Whole farm snapshot
Solving real problems
About our farms
TIA operates a dairy research facility at Nunns Road, Elliott, on Tasmania’s North-West Coast. This is the site of leading research into ways to boost the productivity, profitability and sustainability of Tasmania’s dairy industry.
The facility is used for structured experiments based on a wide range of key industry issues, including feed production, animal performance, analysis of farming systems, grazing management and irrigation.
The farm recently underwent a multi-million-dollar upgrade as part of a $7.8 million joint-investment from the Tasmanian Government and the University of Tasmania to support future success of TIA’s research farms in the North-West, also including the Forthside Vegetable Research Facility. This investment underpins a Region of Excellence for applied agriculture research and demonstration to industry.
The upgrades include a new 50-bay rotary dairy, a new 12.5 megalitre effluent dam, increased irrigation water storage capacity in one of the dams from 24 to 115 megalitres, 11 kilometres of underground irrigation pipeline, and the conversion of 32 hectares of previously unirrigated land for farmlet trials.
Farmlets or ‘mini farms’ have been established with 1 ha paddocks situated over 32 ha. This enables the team to test research hypotheses under real farm conditions and ensure the results provide practical solutions for farmers.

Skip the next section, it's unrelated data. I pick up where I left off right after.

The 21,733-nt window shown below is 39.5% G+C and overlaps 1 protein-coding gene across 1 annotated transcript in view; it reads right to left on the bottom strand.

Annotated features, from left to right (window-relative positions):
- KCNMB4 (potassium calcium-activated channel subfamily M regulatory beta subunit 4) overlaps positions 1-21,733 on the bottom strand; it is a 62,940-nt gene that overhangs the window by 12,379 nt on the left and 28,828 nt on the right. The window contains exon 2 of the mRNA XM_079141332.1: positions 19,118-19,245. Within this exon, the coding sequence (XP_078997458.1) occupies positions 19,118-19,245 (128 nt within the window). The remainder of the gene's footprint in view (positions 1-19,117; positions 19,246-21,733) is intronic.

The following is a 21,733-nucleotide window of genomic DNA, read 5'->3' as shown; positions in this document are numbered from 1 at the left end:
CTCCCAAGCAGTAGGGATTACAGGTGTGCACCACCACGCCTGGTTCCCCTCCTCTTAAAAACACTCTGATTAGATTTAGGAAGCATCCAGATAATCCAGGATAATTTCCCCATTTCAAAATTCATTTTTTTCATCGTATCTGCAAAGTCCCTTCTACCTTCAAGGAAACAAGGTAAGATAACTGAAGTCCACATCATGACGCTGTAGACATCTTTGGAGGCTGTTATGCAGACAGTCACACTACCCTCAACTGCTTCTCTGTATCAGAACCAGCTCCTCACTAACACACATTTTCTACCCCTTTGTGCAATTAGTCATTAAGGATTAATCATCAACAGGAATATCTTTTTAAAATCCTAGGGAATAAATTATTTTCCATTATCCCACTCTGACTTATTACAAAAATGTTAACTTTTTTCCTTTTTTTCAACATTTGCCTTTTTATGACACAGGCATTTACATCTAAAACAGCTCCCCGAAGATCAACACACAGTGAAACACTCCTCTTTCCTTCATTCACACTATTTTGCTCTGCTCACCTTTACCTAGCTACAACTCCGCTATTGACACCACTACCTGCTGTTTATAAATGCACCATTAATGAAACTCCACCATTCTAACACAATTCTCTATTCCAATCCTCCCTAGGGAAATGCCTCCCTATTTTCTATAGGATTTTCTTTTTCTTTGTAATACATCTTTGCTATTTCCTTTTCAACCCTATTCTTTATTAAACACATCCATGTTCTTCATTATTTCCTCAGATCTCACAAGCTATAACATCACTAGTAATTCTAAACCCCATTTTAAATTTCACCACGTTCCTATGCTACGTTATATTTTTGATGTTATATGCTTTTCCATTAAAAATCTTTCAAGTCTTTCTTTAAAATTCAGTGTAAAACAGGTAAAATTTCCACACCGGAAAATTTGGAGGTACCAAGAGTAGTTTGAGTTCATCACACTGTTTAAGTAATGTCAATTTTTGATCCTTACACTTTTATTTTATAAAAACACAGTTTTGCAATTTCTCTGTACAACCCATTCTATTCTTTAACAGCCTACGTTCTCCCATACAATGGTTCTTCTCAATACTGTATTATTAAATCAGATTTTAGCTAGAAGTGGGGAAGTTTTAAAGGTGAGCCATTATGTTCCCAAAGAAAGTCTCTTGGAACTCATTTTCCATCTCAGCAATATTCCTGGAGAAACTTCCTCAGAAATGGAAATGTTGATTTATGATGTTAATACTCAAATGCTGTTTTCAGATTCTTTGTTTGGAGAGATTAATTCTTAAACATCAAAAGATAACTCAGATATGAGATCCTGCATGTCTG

The research conducted at the TIA Dairy Research Facility (TDFRF) leads to tangible productivity and sustainability improvements for Tasmanian dairy farmers. The long-term vision is for TDRF to be somewhere that researchers, students, farmers, and the community can come together to solve real-world problems facing the dairy industry and agriculture more broadly.
This 54-hectare research farm, which is better known as Forthside, is located on Tasmania’s North-West Coast.
Forthside is the site of diverse research trials and teaching that directly contribute to the sustainability and productivity of Tasmania’s agriculture industry.
A recent digital transformation of the farm has seen the implementation of precision agriculture and remote sensing technologies which are creating new opportunities for research, education, and engagement with industry. The upgrades are the result of a $7.8 million joint-investment from the Tasmanian Government and the University of Tasmania to support future success of TIA’s research farms in the North-West, also including the Dairy Research Facility at Elliott.
Approximately six hectares is allocated each year for external users to conduct research at Forthside. One of the benefits of Forthside is the ability to run research trials that cannot be undertaken on commercial properties, including deliberately detrimental treatments that allow researchers to study a crop pathogen, weed management or other experimental treatments that may result in yield penalties.
Forthside is also the base of the Tasmanian Certified Seed Potato Scheme, which provides an independent service to ensure that seed potatoes are grown in accordance with a strict national standard. The scheme helps to ensure that only clean potato seed enters the industry, which helps to control the spread of pests and diseases